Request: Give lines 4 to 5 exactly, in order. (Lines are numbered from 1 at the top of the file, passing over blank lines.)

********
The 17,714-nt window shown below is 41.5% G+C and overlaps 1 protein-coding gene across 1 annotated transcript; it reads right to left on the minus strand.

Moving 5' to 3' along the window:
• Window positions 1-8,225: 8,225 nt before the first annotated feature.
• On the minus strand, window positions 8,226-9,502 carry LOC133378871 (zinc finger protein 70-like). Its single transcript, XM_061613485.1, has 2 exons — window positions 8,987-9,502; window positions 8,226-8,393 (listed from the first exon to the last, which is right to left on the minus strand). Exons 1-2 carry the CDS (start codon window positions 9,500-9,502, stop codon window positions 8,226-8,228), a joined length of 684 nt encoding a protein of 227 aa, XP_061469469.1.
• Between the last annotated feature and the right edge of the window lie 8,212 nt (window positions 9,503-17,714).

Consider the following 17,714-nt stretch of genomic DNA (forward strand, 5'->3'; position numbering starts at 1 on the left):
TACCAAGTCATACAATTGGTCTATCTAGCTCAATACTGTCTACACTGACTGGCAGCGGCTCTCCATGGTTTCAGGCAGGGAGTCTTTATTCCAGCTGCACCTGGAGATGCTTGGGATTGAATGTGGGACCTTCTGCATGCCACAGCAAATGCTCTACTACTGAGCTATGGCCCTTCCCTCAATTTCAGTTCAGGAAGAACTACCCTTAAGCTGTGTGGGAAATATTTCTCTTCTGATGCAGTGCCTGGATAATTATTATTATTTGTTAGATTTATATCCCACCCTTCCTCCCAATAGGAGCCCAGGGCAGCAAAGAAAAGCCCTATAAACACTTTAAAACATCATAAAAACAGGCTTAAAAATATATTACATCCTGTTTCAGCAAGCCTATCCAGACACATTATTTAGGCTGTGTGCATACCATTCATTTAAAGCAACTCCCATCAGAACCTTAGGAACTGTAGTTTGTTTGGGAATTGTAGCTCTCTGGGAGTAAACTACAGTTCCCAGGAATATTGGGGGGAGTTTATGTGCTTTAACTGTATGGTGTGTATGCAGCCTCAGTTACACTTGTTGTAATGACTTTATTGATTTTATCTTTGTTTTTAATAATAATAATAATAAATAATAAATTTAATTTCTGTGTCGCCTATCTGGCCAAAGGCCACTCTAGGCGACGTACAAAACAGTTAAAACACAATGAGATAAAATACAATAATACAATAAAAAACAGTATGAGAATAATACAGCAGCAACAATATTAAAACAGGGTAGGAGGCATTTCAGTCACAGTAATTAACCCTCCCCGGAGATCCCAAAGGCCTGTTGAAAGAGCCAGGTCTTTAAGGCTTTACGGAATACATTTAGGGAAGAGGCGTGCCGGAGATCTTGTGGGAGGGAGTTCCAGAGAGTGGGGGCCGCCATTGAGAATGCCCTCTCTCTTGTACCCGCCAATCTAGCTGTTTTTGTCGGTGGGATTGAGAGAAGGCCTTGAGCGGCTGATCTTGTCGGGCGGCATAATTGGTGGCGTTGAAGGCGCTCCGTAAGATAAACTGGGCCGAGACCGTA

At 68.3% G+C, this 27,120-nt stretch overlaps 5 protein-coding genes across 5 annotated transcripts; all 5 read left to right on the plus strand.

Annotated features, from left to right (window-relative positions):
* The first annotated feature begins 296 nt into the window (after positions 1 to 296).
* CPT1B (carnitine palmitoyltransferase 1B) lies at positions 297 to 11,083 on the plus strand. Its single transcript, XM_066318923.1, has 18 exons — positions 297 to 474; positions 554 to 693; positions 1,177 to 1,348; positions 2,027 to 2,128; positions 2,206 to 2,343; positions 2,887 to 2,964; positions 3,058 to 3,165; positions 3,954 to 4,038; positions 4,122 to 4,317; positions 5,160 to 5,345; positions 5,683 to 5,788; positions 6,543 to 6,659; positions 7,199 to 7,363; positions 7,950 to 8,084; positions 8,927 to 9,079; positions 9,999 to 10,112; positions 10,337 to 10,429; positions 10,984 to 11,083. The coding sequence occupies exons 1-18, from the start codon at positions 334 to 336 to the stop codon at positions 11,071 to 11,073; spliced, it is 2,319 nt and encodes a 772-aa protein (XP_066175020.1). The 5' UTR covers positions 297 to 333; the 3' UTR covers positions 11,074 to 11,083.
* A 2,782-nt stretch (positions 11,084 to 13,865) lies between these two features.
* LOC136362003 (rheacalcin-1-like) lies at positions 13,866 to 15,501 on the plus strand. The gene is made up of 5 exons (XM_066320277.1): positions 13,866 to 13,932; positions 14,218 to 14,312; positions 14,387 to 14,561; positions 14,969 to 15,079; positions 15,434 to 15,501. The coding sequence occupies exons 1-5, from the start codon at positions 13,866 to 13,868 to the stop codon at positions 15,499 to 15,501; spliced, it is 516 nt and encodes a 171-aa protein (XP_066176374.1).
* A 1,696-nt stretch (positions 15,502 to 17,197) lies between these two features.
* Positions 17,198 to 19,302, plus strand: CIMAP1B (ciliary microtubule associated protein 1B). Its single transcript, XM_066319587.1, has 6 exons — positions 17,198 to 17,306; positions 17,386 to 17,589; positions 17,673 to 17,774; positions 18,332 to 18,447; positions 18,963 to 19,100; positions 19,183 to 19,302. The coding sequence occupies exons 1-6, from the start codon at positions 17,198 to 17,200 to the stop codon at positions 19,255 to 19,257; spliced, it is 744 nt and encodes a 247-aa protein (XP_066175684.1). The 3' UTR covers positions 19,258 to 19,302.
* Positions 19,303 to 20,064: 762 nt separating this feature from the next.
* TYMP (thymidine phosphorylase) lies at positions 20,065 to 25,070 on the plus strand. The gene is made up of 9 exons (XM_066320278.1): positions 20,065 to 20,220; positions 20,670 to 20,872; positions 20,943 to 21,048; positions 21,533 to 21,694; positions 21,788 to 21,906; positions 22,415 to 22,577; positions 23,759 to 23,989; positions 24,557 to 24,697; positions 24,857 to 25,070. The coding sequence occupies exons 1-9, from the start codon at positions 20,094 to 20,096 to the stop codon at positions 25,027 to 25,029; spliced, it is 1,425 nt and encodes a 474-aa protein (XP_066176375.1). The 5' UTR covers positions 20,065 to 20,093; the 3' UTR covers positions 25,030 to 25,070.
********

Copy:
• On the minus strand, window positions 8,226-9,502 carry LOC133378871 (zinc finger protein 70-like). Its single transcript, XM_061613485.1, has 2 exons — window positions 8,987-9,502; window positions 8,226-8,393 (listed from the first exon to the last, which is right to left on the minus strand). Exons 1-2 carry the CDS (start codon window positions 9,500-9,502, stop codon window positions 8,226-8,228), a joined length of 684 nt encoding a protein of 227 aa, XP_061469469.1.
• Between the last annotated feature and the right edge of the window lie 8,212 nt (window positions 9,503-17,714).